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article imageShock in suburbia for neighbours of London blast suspect

By Alexandra DEL PERAL (AFP)     Sep 18, 2017 in World

Neighbours of the teenage chief suspect in the London Underground train bombing voiced their shock Monday as their quiet suburb was teeming with police operating behind a temporary metal security wall.

Residents of Sunbury-on-Thames voiced their sympathy for the elderly foster parents looking after the 18-year-old man, a couple who have been honoured by Queen Elizabeth II for taking in countless youngsters over the years.

The teenager, arrested Saturday at the Port of Dover, and a 21-year-old man detained Sunday in a suburb near Sunbury, have been questioned by counter-terror officers following Friday's explosion at the Parsons Green station.

The "bomb in a bucket", as it has been dubbed in British media, may have only partially detonated, sending a blast of flame through the Tube train carriages, injuring 30 people.

The Islamic State jihadist group has claimed responsibility for the attack.

- Police went 'multiple times' -

Ian Harvey, leader of the Spelthorne Borough Council local authority, said he understood that the 18-year-old was an Iraqi refugee who "came here aged 15 -- his parents died in Iraq", while the older suspect was a former foster child at the property in Sunbury.

Police have erected a high, solid metal security wall around the Cavendish Road house of foster carers Ronald Jones, 88, and his wife Penelope, 71, plus several neighbouring properties, blocking off the street.

Stephen Griffiths, 28, who lives inside the cordon opposite the foster couple, said he had seen police officers visiting the house between two and three weeks ago.

"I've seen multiple times the police go in there to speak to the foster parents," he told AFP.

"It started off as normal cops like the cops behind us and then it started going up to police in unmarked cars.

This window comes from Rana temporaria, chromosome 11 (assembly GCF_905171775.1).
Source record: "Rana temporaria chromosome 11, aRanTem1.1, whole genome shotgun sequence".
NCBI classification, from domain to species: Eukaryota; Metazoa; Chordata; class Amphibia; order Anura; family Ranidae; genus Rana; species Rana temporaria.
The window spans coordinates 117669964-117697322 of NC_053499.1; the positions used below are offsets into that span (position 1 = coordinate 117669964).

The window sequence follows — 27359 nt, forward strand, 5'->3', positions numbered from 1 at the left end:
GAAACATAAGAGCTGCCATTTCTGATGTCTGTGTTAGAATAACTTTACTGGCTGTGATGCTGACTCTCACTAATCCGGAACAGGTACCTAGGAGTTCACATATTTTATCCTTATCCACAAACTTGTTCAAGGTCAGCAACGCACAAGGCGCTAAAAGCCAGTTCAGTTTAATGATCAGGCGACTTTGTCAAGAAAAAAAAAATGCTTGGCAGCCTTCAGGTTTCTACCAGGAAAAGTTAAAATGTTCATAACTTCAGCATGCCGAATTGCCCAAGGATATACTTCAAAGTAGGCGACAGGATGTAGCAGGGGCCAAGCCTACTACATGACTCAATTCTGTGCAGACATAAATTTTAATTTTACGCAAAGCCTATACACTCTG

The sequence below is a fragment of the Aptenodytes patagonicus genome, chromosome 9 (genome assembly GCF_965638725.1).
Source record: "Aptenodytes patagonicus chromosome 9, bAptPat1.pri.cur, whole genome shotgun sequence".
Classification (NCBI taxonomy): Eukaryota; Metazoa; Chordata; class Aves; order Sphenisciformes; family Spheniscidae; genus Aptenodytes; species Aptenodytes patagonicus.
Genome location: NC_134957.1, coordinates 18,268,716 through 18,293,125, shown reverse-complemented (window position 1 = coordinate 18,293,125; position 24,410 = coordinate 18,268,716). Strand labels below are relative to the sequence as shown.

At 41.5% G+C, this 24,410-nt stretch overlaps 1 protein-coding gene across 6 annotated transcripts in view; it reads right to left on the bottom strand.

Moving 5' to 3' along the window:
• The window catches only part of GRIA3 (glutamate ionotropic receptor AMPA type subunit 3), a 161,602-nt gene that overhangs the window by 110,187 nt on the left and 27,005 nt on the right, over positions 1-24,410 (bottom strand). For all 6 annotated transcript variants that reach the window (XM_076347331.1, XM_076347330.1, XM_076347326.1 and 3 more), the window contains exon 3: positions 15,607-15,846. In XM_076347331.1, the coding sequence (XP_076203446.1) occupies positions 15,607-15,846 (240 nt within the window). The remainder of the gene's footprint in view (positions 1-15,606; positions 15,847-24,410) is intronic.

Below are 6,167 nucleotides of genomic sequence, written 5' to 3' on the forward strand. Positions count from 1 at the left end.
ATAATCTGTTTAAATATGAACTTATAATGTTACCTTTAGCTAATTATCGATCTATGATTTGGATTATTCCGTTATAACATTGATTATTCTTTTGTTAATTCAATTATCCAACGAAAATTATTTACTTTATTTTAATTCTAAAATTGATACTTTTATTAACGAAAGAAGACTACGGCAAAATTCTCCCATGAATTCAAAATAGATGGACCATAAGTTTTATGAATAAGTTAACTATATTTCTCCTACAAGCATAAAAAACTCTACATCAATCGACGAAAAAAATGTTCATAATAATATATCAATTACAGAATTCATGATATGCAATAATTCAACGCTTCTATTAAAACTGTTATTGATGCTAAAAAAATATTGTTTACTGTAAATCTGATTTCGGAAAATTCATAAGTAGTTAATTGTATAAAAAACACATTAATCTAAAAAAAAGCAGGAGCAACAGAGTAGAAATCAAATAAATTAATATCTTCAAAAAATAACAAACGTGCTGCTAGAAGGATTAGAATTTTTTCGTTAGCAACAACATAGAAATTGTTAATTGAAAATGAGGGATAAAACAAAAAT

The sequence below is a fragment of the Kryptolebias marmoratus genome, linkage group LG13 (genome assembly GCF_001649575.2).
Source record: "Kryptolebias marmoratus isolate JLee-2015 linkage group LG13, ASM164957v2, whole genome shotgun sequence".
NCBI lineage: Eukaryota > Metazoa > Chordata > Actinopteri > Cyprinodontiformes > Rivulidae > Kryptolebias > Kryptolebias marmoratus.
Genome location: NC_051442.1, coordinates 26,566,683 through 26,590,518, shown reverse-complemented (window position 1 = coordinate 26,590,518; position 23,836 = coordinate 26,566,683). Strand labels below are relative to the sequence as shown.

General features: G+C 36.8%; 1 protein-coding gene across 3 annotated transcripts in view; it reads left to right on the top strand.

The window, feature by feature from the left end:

"That’s when I kind of started to suspect that this was something more then something little."

Asked if the 18-year-old was known to police, a spokesman for London's Metropolitan Police said: "I don't believe he was."

He added that he was not aware of any officers from the force visiting the address in Sunbury -- which falls under the Surrey Police area -- in the weeks before the attack.

- 'He was polite' -

Griffiths said he had known the Joneses all his life but had not seen the two boys currently living at the house.

"It is so sad it happens to them. They have fostered more than 200 kids. They are an amazing couple. When my mum got sick they helped me. This is going to ruin the trust they have in people," he said.

Residents within the cordon needed to show their passports to get through the security fence erected after Saturday's raid.

"Seeing dogs, guns... it is so scary," Griffiths said.

Mary, a pensioner, was among those evacuated from her home.

"I really don't blame the family. I do feel sorry for them. They just tried to help. Who can blame them?" she said.

"This is a bad situation but it happens, what can we do? There are hundreds of foster children. Are we going to suspect every one of them? It is frightening, but that's just what it is."

One mother in her mid-30s, who did not want to give her name, also said she felt sorry for the foster family, who had taken in youngsters on trust.

"I have never seen him (the suspect) but I have friends in the neighbourhood who have run into him several times and he was polite. He always said hi," she said.

"We didn't know there were refugee kids but, you know what, if they are nice and polite then I will be nice and polite; if they are rude, I won't talk to them."

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